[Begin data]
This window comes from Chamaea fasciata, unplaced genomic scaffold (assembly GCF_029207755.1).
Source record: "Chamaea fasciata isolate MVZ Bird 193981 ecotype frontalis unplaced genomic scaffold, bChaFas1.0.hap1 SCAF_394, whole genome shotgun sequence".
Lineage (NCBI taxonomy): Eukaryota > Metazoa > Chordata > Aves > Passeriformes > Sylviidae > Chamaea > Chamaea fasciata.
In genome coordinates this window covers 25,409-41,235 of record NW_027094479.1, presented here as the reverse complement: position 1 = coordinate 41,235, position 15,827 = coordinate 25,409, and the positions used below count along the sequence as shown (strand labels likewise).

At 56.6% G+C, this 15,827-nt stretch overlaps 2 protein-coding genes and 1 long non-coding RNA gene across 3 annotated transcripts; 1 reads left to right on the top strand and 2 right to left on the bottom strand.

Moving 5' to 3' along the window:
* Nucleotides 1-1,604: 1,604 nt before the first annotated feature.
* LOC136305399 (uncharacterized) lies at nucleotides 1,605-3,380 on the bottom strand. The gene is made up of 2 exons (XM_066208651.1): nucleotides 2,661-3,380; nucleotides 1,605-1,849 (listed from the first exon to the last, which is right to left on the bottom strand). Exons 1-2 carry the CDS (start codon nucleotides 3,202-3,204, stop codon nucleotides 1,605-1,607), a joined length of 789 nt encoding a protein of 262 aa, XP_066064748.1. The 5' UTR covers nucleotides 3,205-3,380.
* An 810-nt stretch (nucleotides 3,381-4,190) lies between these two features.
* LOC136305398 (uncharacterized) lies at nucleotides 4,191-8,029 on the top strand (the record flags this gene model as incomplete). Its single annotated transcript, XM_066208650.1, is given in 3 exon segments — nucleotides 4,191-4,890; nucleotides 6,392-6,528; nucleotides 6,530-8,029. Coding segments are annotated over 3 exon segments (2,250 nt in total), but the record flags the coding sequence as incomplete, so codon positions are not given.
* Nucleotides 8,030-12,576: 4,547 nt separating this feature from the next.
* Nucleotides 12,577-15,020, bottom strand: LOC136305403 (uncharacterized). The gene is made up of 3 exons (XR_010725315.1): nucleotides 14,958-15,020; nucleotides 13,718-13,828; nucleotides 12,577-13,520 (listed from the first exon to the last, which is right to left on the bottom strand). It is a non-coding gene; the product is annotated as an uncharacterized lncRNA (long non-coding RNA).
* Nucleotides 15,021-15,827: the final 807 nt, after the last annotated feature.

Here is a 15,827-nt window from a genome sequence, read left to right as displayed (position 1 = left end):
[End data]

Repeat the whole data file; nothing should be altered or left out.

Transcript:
This window comes from Chamaea fasciata, unplaced genomic scaffold (assembly GCF_029207755.1).
Source record: "Chamaea fasciata isolate MVZ Bird 193981 ecotype frontalis unplaced genomic scaffold, bChaFas1.0.hap1 SCAF_394, whole genome shotgun sequence".
Lineage (NCBI taxonomy): Eukaryota > Metazoa > Chordata > Aves > Passeriformes > Sylviidae > Chamaea > Chamaea fasciata.
In genome coordinates this window covers 25,409-41,235 of record NW_027094479.1, presented here as the reverse complement: position 1 = coordinate 41,235, position 15,827 = coordinate 25,409, and the positions used below count along the sequence as shown (strand labels likewise).

At 56.6% G+C, this 15,827-nt stretch overlaps 2 protein-coding genes and 1 long non-coding RNA gene across 3 annotated transcripts; 1 reads left to right on the top strand and 2 right to left on the bottom strand.

Moving 5' to 3' along the window:
* Nucleotides 1-1,604: 1,604 nt before the first annotated feature.
* LOC136305399 (uncharacterized) lies at nucleotides 1,605-3,380 on the bottom strand. The gene is made up of 2 exons (XM_066208651.1): nucleotides 2,661-3,380; nucleotides 1,605-1,849 (listed from the first exon to the last, which is right to left on the bottom strand). Exons 1-2 carry the CDS (start codon nucleotides 3,202-3,204, stop codon nucleotides 1,605-1,607), a joined length of 789 nt encoding a protein of 262 aa, XP_066064748.1. The 5' UTR covers nucleotides 3,205-3,380.
* An 810-nt stretch (nucleotides 3,381-4,190) lies between these two features.
* LOC136305398 (uncharacterized) lies at nucleotides 4,191-8,029 on the top strand (the record flags this gene model as incomplete). Its single annotated transcript, XM_066208650.1, is given in 3 exon segments — nucleotides 4,191-4,890; nucleotides 6,392-6,528; nucleotides 6,530-8,029. Coding segments are annotated over 3 exon segments (2,250 nt in total), but the record flags the coding sequence as incomplete, so codon positions are not given.
* Nucleotides 8,030-12,576: 4,547 nt separating this feature from the next.
* Nucleotides 12,577-15,020, bottom strand: LOC136305403 (uncharacterized). The gene is made up of 3 exons (XR_010725315.1): nucleotides 14,958-15,020; nucleotides 13,718-13,828; nucleotides 12,577-13,520 (listed from the first exon to the last, which is right to left on the bottom strand). It is a non-coding gene; the product is annotated as an uncharacterized lncRNA (long non-coding RNA).
* Nucleotides 15,021-15,827: the final 807 nt, after the last annotated feature.

Here is a 15,827-nt window from a genome sequence, read left to right as displayed (position 1 = left end):